now browsing by category
Each time I sit down to write a memoir essay or work on my book I have to fight off the Critic Dragon screaming, “Who cares about your piddly life?” If you are a memoir writer, or considering writing a memoir, you may have the same Critic Dragon breathing fire at your keyboard.
Guess what? Even though your life experience may seem unique, many others are going through similar experiences and challenges. Your perspective just may help them get through it.
“But there are already so many books about (abuse, divorce, trauma, recovery—whatever).”
Remember this: No one has written about the experience the way you will. … Read more
It is actually surreal. Last year at this time I was recovering from major surgery and reading the news of books being awarded the IPPY in New York City just prior to the Book Expo. My book had just come out, and I had missed some opportunities to promote it because of illness. Winning an award was the farthest thing from my mind. But, how cool would it be to be with all those writers in a room celebrating an accomplishment like that?
I can’t help thinking back to when I was deep in the quagmire of finding my way through writing Replacement Child.… Read more
When I began writing my memoir, Replacement Child, I struggled to find the right voice for the story. I experimented with a child’s voice; then explored it through my mother’s eyes, my sister’s and most revealing to me, my father’s viewpoint. At the time, I felt like I was spinning my wheels and wasting precious time. But, looking back, none of that writing was wasted, even though most never found its way into the final version of the book. All of it was necessary to help me discover the style that I felt best relayed my story.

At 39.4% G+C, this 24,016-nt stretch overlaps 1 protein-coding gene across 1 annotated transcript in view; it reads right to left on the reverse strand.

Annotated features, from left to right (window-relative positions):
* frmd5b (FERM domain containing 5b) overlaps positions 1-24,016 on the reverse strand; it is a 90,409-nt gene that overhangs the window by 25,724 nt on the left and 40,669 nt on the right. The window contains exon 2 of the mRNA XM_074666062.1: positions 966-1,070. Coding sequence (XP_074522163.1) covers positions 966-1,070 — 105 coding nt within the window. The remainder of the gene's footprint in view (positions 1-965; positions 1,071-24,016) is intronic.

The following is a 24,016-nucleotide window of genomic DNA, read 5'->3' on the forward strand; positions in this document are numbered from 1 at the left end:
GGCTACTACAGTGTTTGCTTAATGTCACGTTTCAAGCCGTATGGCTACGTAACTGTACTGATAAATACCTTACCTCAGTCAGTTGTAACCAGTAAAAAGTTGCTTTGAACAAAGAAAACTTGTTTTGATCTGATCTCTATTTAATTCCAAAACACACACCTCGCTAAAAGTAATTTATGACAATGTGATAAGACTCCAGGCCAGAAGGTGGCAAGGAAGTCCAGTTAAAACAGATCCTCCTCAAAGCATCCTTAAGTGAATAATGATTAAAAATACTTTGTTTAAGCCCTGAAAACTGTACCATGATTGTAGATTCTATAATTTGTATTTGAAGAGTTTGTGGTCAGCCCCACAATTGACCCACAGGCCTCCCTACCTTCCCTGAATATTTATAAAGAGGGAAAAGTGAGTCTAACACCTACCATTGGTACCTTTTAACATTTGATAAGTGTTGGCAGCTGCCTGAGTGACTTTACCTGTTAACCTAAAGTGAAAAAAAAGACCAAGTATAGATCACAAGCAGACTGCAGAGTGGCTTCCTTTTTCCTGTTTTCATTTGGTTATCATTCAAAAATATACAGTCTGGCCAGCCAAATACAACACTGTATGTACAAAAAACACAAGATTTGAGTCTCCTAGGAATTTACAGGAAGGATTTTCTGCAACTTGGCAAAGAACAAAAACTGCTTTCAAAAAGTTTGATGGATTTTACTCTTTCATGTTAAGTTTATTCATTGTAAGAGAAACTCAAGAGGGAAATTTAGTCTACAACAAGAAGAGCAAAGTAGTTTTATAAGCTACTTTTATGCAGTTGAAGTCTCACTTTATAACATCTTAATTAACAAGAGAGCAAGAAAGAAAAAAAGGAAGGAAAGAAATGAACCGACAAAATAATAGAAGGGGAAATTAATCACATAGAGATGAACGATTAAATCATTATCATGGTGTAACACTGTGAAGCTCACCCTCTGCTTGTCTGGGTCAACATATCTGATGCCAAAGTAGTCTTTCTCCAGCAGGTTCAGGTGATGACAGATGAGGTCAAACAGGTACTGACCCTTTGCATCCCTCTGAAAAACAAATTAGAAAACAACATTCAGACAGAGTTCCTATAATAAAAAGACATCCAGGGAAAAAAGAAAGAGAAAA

If you think of voice as it pertains to other art forms, it’s what sets the artist apart from others.… Read more
Recently, I had a discussion with my friend Linda Joy Myers, President of the National Association of Memoir Writers, about how writing our memoirs had given us both new perspectives on our relationships with our mothers. Ours were very different journeys, but what resonated in our discussion was how the writing brought clarity, understanding and forgiveness. We thought we would try to capture that conversation here in honor of Mother’s Day.
Some of us get to know our mothers better after they have passed from this life, through writing about them. It can be one of the benefits of writing a memoir, that we gain a unique insight from mining our life experience through a writerly lens.
Writing, by necessity, makes us take notice of the details surrounding an event or a meaningful moment in our lives. Sometimes the writing helps us see the significance in a conversation, or the scar left by a parent’s action or inaction. This was certainly the case as I wrote the chapters for my memoir Replacement Child.… Read more
The following is the text of my essay that recently appeared in The Southampton Review. You can order this fantastic literary journal at thesouthamptonreview.com. It looks much prettier in the publication!
My Sister’s Voice
In the end I only wanted to hear my sister’s voice one more time.
They’d found a cancerous tumor lodged in her airway. I was grateful I had spoken to her on the phone just before they intubated her; the tube down her throat bringing life saving air to her lungs but not allowing her to speak. Linda was in Florida and I in Connecticut, but the fear in her voice cut across the miles.… Read more
Kennett Love had an illustrious career as a foreign correspondent for the New York Times. Among other milestones, he covered pivotal events in the Middle East in the 50’s during the beginnings of the cold war. He was in Tehran in 1953 when the CIA successfully overthrew Iran’s prime minister, Mohammed Mossadegh, replacing him with Gen. Fazlollah Zahedi who was a loyalist to Shah Mohammed Reza Pahlavi and who also had close ties to the US. His reporting may have played a part in the coup.
But when I read of Kennett Love’s death this past weekend, at 88, I thought of his story about the American Airlines commuter plane that crashed into my family’s home, killing my sister.… Read more